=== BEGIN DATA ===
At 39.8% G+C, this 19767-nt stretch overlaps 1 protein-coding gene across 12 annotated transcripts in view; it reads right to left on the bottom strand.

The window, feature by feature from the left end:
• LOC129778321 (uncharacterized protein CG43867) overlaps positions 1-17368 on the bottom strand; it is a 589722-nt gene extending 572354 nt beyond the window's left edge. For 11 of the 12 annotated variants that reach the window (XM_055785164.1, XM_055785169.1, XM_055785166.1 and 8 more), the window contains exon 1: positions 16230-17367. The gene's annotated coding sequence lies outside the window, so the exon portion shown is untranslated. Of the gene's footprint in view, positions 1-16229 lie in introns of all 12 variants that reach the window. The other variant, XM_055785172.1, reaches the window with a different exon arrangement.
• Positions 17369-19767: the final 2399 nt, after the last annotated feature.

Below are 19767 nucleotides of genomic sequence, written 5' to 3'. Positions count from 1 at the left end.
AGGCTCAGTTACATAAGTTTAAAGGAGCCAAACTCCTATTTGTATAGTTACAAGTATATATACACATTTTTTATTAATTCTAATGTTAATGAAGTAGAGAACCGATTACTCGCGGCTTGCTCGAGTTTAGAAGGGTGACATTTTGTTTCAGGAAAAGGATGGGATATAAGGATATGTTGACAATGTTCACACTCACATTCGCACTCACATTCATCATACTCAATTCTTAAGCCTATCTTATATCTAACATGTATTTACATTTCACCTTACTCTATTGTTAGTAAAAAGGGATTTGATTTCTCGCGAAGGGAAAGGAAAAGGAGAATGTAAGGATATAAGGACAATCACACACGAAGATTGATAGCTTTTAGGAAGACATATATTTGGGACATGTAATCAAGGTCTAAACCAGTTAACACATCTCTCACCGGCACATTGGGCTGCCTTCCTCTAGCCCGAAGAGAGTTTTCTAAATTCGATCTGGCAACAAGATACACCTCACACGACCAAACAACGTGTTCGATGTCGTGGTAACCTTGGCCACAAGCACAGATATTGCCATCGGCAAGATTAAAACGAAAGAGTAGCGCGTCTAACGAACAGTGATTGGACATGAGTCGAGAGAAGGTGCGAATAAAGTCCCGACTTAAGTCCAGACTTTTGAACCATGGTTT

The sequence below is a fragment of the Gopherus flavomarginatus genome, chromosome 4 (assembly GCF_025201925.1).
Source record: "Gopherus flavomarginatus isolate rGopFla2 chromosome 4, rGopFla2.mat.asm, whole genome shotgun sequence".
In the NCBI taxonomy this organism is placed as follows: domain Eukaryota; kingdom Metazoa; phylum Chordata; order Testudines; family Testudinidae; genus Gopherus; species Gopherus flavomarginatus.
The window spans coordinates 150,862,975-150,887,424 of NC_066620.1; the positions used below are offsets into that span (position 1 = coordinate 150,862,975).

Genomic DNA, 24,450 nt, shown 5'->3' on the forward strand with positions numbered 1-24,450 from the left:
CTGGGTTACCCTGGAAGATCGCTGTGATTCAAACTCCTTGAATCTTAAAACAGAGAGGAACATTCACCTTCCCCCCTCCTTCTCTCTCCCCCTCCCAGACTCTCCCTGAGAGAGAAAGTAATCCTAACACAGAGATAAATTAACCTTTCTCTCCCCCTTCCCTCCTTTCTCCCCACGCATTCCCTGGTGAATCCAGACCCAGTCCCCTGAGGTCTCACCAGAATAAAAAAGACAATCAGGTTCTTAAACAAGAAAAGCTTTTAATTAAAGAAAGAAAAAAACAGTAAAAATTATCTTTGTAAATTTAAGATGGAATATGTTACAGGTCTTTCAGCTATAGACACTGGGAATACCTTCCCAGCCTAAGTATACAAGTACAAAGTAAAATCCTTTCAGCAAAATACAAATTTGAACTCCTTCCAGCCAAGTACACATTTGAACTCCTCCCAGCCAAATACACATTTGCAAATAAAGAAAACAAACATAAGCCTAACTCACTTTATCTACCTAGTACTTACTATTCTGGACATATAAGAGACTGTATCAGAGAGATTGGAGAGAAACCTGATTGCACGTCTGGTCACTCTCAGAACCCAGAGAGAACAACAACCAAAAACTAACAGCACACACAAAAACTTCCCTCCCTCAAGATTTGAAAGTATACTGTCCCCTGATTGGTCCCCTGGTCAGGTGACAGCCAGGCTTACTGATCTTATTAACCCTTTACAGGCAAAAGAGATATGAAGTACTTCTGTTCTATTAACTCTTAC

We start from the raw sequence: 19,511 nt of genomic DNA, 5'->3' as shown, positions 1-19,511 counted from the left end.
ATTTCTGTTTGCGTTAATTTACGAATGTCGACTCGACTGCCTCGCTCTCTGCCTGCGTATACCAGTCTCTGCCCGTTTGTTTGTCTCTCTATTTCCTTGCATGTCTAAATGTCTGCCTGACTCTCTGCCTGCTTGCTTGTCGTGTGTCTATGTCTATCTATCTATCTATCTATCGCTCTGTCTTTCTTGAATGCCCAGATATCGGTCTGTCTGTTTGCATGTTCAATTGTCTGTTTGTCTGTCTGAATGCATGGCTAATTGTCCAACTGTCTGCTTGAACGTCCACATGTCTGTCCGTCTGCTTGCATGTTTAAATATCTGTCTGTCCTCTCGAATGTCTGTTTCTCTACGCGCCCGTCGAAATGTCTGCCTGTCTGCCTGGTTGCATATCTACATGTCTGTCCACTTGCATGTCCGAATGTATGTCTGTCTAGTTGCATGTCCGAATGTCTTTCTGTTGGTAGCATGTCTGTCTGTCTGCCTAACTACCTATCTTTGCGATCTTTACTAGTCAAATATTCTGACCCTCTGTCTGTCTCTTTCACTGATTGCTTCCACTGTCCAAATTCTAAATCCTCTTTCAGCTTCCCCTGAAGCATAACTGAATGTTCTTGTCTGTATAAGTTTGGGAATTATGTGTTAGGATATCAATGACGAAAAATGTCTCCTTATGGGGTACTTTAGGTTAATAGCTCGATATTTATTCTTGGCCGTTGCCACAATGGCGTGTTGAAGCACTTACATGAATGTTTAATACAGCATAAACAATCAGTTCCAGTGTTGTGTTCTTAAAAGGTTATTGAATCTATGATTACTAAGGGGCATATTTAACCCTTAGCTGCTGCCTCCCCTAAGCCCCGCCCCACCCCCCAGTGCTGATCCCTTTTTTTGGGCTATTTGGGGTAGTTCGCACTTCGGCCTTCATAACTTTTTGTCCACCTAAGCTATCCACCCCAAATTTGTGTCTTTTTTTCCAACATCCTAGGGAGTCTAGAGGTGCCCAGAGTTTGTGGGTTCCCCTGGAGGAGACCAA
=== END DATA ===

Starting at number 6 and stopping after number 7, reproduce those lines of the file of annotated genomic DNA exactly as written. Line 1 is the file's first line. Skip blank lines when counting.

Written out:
AGGCTCAGTTACATAAGTTTAAAGGAGCCAAACTCCTATTTGTATAGTTACAAGTATATATACACATTTTTTATTAATTCTAATGTTAATGAAGTAGAGAACCGATTACTCGCGGCTTGCTCGAGTTTAGAAGGGTGACATTTTGTTTCAGGAAAAGGATGGGATATAAGGATATGTTGACAATGTTCACACTCACATTCGCACTCACATTCATCATACTCAATTCTTAAGCCTATCTTATATCTAACATGTATTTACATTTCACCTTACTCTATTGTTAGTAAAAAGGGATTTGATTTCTCGCGAAGGGAAAGGAAAAGGAGAATGTAAGGATATAAGGACAATCACACACGAAGATTGATAGCTTTTAGGAAGACATATATTTGGGACATGTAATCAAGGTCTAAACCAGTTAACACATCTCTCACCGGCACATTGGGCTGCCTTCCTCTAGCCCGAAGAGAGTTTTCTAAATTCGATCTGGCAACAAGATACACCTCACACGACCAAACAACGTGTTCGATGTCGTGGTAACCTTGGCCACAAGCACAGATATTGCCATCGGCAAGATTAAAACGAAAGAGTAGCGCGTCTAACGAACAGTGATTGGACATGAGTCGAGAGAAGGTGCGAATAAAGTCCCGACTTAAGTCCAGACTTTTGAACCATGGTTT

The sequence below is a fragment of the Gopherus flavomarginatus genome, chromosome 4 (assembly GCF_025201925.1).